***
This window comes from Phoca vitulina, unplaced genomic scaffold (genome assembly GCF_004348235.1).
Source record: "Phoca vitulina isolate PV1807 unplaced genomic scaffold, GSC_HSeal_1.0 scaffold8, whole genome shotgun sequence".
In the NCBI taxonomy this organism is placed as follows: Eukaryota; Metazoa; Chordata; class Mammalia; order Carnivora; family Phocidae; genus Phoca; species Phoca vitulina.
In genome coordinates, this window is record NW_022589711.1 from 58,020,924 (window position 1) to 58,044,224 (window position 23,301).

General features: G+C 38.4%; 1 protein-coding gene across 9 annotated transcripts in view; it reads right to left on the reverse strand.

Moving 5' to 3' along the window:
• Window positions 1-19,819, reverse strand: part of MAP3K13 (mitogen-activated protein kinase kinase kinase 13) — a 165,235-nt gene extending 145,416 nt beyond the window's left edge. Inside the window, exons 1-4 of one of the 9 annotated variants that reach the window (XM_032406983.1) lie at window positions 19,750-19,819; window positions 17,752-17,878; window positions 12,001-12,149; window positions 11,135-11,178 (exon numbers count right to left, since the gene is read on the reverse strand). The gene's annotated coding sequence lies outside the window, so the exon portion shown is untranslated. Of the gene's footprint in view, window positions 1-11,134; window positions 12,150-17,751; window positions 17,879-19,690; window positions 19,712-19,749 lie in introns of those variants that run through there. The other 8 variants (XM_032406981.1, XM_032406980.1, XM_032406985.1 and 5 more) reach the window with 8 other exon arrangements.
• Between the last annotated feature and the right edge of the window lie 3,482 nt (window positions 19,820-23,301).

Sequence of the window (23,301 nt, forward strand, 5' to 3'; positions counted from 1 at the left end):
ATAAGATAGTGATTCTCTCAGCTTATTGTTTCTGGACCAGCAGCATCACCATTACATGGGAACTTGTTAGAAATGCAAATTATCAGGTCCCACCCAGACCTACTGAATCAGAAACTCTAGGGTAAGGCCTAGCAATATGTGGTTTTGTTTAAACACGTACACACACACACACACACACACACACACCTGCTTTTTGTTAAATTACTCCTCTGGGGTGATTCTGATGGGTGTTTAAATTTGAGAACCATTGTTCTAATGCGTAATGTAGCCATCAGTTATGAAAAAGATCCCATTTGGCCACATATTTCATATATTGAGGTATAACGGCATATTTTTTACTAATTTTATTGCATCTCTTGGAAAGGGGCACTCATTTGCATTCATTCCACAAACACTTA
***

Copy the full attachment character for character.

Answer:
This window comes from Phoca vitulina, unplaced genomic scaffold (genome assembly GCF_004348235.1).
Source record: "Phoca vitulina isolate PV1807 unplaced genomic scaffold, GSC_HSeal_1.0 scaffold8, whole genome shotgun sequence".
In the NCBI taxonomy this organism is placed as follows: Eukaryota; Metazoa; Chordata; class Mammalia; order Carnivora; family Phocidae; genus Phoca; species Phoca vitulina.
In genome coordinates, this window is record NW_022589711.1 from 58,020,924 (window position 1) to 58,044,224 (window position 23,301).

General features: G+C 38.4%; 1 protein-coding gene across 9 annotated transcripts in view; it reads right to left on the reverse strand.

Moving 5' to 3' along the window:
• Window positions 1-19,819, reverse strand: part of MAP3K13 (mitogen-activated protein kinase kinase kinase 13) — a 165,235-nt gene extending 145,416 nt beyond the window's left edge. Inside the window, exons 1-4 of one of the 9 annotated variants that reach the window (XM_032406983.1) lie at window positions 19,750-19,819; window positions 17,752-17,878; window positions 12,001-12,149; window positions 11,135-11,178 (exon numbers count right to left, since the gene is read on the reverse strand). The gene's annotated coding sequence lies outside the window, so the exon portion shown is untranslated. Of the gene's footprint in view, window positions 1-11,134; window positions 12,150-17,751; window positions 17,879-19,690; window positions 19,712-19,749 lie in introns of those variants that run through there. The other 8 variants (XM_032406981.1, XM_032406980.1, XM_032406985.1 and 5 more) reach the window with 8 other exon arrangements.
• Between the last annotated feature and the right edge of the window lie 3,482 nt (window positions 19,820-23,301).

Sequence of the window (23,301 nt, forward strand, 5' to 3'; positions counted from 1 at the left end):
ATAAGATAGTGATTCTCTCAGCTTATTGTTTCTGGACCAGCAGCATCACCATTACATGGGAACTTGTTAGAAATGCAAATTATCAGGTCCCACCCAGACCTACTGAATCAGAAACTCTAGGGTAAGGCCTAGCAATATGTGGTTTTGTTTAAACACGTACACACACACACACACACACACACACACCTGCTTTTTGTTAAATTACTCCTCTGGGGTGATTCTGATGGGTGTTTAAATTTGAGAACCATTGTTCTAATGCGTAATGTAGCCATCAGTTATGAAAAAGATCCCATTTGGCCACATATTTCATATATTGAGGTATAACGGCATATTTTTTACTAATTTTATTGCATCTCTTGGAAAGGGGCACTCATTTGCATTCATTCCACAAACACTTA